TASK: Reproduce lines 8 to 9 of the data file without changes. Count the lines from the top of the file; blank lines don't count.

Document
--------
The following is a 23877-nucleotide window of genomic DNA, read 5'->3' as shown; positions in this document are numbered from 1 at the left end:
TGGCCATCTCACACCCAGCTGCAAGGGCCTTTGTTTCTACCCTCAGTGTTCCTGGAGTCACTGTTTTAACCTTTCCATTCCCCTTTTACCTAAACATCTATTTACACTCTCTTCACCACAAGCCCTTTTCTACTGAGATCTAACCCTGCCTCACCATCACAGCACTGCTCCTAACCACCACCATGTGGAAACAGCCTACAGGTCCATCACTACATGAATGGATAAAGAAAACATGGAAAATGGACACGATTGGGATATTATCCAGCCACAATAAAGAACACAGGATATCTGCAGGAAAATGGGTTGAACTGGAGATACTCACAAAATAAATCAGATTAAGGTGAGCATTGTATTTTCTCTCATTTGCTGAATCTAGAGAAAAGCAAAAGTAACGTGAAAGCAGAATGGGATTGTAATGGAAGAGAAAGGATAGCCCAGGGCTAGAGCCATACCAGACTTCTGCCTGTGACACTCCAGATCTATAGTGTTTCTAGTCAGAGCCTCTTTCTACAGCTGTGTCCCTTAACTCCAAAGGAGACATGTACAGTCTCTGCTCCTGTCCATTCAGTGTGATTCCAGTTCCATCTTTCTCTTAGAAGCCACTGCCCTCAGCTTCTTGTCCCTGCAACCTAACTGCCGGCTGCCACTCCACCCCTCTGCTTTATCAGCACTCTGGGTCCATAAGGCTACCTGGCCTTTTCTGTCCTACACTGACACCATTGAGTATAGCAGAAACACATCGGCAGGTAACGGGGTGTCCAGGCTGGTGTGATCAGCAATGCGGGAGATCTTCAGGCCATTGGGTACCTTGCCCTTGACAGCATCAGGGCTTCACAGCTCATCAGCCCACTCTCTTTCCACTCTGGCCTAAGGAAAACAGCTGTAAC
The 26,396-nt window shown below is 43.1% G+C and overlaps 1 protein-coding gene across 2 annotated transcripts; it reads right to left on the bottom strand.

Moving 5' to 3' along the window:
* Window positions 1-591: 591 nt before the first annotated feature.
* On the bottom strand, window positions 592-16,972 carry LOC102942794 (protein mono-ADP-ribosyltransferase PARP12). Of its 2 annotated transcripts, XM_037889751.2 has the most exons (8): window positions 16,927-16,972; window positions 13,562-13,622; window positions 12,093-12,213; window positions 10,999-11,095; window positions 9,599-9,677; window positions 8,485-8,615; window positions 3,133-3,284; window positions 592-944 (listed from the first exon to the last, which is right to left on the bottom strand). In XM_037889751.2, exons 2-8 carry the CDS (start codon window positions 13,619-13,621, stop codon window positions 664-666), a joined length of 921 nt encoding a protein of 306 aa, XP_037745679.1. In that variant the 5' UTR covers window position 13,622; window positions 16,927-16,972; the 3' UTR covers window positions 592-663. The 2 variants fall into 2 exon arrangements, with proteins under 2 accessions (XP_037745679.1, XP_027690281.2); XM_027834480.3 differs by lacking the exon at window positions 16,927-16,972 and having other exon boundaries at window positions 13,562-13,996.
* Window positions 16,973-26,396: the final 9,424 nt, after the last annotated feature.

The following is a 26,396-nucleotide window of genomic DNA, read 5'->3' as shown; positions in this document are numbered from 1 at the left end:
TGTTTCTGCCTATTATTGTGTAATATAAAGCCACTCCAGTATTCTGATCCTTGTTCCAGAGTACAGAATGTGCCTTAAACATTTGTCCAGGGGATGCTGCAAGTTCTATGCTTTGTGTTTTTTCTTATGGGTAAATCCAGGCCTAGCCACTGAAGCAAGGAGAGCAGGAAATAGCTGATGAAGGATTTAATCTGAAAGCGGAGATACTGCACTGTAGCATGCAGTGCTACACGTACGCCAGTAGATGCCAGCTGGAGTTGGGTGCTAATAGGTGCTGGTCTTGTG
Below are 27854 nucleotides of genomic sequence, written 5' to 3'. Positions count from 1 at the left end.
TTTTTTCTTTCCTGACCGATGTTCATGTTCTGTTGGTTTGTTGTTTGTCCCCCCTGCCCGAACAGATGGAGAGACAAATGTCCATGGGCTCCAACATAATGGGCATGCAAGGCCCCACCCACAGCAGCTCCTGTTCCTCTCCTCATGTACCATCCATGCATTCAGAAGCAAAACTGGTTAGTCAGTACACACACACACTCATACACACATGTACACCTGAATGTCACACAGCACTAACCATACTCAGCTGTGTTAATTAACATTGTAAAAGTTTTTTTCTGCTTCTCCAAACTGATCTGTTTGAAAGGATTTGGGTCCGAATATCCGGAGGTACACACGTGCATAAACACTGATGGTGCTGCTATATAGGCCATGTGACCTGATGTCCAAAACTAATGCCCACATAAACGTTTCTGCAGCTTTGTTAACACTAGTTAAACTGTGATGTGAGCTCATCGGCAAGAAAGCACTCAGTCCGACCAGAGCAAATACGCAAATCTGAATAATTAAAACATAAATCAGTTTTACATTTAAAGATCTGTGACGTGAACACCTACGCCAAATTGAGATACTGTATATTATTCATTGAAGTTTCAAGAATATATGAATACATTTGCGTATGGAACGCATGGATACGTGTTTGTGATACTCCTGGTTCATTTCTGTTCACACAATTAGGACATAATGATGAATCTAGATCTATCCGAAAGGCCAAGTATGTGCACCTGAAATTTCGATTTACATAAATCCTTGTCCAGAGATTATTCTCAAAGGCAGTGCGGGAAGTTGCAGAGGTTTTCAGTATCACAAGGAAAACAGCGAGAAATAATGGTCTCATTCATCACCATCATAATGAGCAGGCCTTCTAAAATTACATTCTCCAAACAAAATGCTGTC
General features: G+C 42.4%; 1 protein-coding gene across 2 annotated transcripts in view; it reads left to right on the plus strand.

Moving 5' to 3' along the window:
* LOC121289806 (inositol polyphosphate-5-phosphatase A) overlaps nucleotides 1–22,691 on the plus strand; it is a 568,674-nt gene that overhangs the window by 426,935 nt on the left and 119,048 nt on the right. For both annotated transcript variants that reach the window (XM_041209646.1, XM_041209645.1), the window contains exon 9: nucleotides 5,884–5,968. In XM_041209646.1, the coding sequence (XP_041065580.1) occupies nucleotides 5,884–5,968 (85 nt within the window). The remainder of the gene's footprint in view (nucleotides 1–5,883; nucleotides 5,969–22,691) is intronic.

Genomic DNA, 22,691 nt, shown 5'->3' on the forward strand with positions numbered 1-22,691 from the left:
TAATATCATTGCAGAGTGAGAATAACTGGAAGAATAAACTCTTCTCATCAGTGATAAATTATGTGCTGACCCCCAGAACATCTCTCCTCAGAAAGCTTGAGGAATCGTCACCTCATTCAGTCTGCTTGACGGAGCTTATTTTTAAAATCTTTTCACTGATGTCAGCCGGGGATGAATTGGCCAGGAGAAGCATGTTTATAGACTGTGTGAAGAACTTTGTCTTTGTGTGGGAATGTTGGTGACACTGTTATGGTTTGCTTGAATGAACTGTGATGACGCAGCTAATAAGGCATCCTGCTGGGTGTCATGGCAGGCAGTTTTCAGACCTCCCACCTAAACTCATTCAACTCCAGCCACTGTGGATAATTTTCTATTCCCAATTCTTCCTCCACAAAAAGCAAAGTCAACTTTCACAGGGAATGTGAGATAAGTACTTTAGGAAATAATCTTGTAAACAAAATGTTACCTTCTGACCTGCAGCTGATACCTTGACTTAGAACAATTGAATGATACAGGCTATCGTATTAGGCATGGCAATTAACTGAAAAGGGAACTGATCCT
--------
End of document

The following is a 26,396-nucleotide window of genomic DNA, read 5'->3' as shown; positions in this document are numbered from 1 at the left end:
TGTTTCTGCCTATTATTGTGTAATATAAAGCCACTCCAGTATTCTGATCCTTGTTCCAGAGTACAGAATGTGCCTTAAACATTTGTCCAGGGGATGCTGCAAGTTCTATGCTTTGTGTTTTTTCTTATGGGTAAATCCAGGCCTAGCCACTGAAGCAAGGAGAGCAGGAAATAGCTGATGAAGGATTTAATCTGAAAGCGGAGATACTGCACTGTAGCATGCAGTGCTACACGTACGCCAGTAGATGCCAGCTGGAGTTGGGTGCTAATAGGTGCTGGTCTTGTG